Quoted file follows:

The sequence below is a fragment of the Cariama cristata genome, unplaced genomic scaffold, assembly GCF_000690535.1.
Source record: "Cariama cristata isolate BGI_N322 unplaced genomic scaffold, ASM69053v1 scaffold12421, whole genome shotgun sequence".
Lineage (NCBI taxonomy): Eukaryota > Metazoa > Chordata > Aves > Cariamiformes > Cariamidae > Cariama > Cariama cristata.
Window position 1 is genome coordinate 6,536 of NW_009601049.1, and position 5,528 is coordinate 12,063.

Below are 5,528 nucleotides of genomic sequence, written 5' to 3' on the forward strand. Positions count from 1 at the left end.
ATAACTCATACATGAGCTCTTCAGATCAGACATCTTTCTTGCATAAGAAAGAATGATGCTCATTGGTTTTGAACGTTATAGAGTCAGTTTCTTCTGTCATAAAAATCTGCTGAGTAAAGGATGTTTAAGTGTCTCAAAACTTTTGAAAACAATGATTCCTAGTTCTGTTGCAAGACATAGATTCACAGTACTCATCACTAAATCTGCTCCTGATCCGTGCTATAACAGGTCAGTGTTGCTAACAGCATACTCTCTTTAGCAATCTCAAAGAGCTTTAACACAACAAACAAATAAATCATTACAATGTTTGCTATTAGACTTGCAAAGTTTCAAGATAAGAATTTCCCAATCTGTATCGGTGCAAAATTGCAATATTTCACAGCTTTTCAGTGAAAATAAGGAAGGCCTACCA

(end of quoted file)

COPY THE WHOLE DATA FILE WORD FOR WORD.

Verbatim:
The sequence below is a fragment of the Cariama cristata genome, unplaced genomic scaffold, assembly GCF_000690535.1.
Source record: "Cariama cristata isolate BGI_N322 unplaced genomic scaffold, ASM69053v1 scaffold12421, whole genome shotgun sequence".
Lineage (NCBI taxonomy): Eukaryota > Metazoa > Chordata > Aves > Cariamiformes > Cariamidae > Cariama > Cariama cristata.
Window position 1 is genome coordinate 6,536 of NW_009601049.1, and position 5,528 is coordinate 12,063.

Below are 5,528 nucleotides of genomic sequence, written 5' to 3' on the forward strand. Positions count from 1 at the left end.
ATAACTCATACATGAGCTCTTCAGATCAGACATCTTTCTTGCATAAGAAAGAATGATGCTCATTGGTTTTGAACGTTATAGAGTCAGTTTCTTCTGTCATAAAAATCTGCTGAGTAAAGGATGTTTAAGTGTCTCAAAACTTTTGAAAACAATGATTCCTAGTTCTGTTGCAAGACATAGATTCACAGTACTCATCACTAAATCTGCTCCTGATCCGTGCTATAACAGGTCAGTGTTGCTAACAGCATACTCTCTTTAGCAATCTCAAAGAGCTTTAACACAACAAACAAATAAATCATTACAATGTTTGCTATTAGACTTGCAAAGTTTCAAGATAAGAATTTCCCAATCTGTATCGGTGCAAAATTGCAATATTTCACAGCTTTTCAGTGAAAATAAGGAAGGCCTACCA